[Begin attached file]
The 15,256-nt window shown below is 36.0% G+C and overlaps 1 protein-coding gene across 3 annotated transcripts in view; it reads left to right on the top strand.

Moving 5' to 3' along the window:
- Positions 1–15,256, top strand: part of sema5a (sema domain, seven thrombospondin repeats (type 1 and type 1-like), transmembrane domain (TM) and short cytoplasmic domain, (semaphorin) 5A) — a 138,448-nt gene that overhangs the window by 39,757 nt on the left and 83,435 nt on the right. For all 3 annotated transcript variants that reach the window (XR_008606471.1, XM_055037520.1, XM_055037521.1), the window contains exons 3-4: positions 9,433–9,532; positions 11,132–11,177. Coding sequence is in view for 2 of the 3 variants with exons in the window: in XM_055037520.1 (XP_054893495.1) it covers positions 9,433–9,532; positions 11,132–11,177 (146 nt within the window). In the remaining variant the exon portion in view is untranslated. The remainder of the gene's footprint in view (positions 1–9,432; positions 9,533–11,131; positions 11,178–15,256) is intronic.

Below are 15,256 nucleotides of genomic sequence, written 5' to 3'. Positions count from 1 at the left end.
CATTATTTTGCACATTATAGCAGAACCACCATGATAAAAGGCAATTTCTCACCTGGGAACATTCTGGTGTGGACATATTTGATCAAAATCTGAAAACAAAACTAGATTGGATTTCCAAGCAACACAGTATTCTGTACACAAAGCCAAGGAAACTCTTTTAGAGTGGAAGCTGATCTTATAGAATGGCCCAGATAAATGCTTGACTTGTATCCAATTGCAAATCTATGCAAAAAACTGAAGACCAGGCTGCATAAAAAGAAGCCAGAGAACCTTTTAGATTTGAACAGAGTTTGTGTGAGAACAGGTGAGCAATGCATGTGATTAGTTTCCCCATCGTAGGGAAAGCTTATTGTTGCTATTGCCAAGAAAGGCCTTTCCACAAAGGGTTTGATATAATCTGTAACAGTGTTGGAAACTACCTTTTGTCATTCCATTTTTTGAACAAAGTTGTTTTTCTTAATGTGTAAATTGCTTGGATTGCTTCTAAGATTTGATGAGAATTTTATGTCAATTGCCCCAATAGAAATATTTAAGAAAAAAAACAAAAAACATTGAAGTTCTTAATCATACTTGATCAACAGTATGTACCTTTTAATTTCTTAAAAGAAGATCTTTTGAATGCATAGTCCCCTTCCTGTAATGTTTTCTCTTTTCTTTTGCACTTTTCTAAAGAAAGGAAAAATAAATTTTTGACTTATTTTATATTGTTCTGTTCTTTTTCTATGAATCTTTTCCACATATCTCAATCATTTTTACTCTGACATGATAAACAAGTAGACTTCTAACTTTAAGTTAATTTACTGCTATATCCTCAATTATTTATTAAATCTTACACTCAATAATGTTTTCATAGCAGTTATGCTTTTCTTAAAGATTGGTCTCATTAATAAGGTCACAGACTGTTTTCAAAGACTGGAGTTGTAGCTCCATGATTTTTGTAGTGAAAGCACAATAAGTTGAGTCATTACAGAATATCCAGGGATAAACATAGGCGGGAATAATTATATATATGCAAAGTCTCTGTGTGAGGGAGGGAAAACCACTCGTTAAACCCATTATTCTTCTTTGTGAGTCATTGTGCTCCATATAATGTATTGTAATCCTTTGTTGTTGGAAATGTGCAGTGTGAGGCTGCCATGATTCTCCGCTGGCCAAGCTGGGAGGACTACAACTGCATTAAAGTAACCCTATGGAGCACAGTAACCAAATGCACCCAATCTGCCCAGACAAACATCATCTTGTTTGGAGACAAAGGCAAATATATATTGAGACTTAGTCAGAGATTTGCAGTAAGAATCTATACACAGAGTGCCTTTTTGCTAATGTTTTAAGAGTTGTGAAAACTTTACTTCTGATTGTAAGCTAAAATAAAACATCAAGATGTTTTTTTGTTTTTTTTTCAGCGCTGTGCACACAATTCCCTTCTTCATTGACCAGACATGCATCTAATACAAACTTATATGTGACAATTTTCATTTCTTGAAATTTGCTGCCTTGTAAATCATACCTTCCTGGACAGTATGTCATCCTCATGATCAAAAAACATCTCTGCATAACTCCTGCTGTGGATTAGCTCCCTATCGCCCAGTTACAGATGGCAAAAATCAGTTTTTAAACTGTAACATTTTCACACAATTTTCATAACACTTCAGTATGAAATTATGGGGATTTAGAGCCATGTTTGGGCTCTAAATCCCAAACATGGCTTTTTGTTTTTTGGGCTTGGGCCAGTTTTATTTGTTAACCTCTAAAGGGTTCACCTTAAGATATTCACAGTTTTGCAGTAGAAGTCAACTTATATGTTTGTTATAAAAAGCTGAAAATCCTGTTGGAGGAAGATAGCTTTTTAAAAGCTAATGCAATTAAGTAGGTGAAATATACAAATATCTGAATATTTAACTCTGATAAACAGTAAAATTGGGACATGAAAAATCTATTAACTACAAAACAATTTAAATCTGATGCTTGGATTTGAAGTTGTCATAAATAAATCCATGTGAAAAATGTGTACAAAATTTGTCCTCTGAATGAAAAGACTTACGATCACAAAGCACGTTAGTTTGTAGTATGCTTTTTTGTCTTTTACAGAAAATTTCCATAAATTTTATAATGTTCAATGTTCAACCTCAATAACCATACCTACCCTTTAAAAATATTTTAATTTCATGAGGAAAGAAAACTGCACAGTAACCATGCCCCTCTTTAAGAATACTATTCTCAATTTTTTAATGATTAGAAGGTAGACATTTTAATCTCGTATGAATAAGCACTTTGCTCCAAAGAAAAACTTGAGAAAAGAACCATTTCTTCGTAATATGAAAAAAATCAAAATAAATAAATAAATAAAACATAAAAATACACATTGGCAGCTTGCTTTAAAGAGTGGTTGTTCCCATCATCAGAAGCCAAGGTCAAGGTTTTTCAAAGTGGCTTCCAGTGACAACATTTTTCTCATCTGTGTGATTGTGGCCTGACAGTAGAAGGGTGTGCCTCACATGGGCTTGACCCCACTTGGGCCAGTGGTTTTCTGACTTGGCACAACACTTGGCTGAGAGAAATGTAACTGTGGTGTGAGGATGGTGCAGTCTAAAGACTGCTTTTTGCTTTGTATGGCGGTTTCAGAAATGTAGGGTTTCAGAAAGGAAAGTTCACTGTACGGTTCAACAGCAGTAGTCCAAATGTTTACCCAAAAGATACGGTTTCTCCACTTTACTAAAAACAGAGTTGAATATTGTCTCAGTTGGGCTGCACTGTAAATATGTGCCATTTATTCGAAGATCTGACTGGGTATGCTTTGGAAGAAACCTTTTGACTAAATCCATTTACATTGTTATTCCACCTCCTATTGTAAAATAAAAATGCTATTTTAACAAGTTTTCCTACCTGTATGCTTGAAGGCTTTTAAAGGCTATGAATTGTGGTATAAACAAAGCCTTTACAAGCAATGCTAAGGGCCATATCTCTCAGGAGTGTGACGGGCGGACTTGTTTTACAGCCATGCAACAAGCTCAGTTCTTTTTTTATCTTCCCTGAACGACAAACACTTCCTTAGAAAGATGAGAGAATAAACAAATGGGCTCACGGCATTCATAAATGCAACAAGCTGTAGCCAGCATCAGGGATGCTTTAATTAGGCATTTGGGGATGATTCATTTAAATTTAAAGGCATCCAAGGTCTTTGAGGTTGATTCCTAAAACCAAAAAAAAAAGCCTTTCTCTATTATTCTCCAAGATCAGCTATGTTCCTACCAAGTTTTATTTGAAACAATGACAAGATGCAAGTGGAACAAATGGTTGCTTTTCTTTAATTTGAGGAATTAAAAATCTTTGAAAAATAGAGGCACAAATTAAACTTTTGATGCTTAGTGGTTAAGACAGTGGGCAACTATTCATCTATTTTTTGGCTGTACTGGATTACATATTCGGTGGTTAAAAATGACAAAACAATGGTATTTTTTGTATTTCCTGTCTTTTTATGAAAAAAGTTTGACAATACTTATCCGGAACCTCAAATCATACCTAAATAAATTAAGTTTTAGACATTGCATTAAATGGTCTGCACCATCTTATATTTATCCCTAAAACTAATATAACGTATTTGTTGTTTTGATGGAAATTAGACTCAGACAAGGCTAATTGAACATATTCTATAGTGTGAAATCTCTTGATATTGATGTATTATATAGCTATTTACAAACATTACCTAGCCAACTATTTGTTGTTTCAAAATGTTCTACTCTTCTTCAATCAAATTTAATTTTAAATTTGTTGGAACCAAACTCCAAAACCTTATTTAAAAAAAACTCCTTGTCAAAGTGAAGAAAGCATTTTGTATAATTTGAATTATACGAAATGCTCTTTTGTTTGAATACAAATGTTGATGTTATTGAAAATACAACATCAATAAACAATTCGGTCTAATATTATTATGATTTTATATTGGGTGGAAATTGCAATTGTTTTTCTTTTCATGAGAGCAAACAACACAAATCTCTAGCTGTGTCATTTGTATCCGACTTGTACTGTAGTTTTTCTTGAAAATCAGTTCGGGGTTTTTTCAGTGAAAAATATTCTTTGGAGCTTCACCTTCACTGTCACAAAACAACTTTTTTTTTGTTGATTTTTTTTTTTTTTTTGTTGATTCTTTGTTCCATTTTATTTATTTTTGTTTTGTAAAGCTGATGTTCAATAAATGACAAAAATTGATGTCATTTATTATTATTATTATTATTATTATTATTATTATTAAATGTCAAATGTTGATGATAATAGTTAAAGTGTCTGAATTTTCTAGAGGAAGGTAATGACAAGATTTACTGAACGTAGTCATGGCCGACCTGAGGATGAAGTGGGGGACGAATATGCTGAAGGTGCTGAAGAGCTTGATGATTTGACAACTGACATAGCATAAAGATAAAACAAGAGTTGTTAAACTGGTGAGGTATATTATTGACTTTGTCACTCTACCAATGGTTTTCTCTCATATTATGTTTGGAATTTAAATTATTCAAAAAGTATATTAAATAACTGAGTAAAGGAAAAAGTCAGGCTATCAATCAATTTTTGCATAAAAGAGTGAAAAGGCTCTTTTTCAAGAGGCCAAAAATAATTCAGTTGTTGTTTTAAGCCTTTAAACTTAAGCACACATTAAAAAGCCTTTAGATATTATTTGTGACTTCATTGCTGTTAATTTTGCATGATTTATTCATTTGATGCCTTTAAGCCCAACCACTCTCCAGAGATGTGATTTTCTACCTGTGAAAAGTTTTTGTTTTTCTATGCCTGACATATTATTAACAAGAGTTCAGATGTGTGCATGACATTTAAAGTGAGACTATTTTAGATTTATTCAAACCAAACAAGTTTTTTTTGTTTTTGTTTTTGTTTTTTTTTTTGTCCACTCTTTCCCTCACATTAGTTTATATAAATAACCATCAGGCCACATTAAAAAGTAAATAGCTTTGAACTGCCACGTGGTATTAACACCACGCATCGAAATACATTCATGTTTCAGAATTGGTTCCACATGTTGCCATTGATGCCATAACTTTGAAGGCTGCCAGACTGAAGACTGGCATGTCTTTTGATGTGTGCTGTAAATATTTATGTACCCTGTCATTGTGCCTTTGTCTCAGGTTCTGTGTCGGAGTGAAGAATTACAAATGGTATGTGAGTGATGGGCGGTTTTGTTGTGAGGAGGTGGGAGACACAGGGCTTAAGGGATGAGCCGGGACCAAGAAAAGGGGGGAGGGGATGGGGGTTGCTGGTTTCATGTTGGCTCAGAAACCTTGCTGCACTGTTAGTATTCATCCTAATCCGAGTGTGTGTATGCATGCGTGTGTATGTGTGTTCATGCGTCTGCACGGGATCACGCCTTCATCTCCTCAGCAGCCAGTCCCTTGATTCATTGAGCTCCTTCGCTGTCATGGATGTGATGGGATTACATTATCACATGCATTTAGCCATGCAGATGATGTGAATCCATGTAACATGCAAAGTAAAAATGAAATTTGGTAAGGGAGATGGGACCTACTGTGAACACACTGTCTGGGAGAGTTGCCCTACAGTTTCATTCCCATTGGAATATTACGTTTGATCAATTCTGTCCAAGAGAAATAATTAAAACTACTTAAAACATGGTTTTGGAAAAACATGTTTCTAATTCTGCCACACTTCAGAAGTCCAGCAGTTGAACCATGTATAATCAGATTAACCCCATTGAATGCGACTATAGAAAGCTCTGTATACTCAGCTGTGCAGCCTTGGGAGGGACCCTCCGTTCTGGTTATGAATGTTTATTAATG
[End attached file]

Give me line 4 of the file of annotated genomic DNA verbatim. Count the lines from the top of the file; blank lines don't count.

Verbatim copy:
Below are 15,256 nucleotides of genomic sequence, written 5' to 3'. Positions count from 1 at the left end.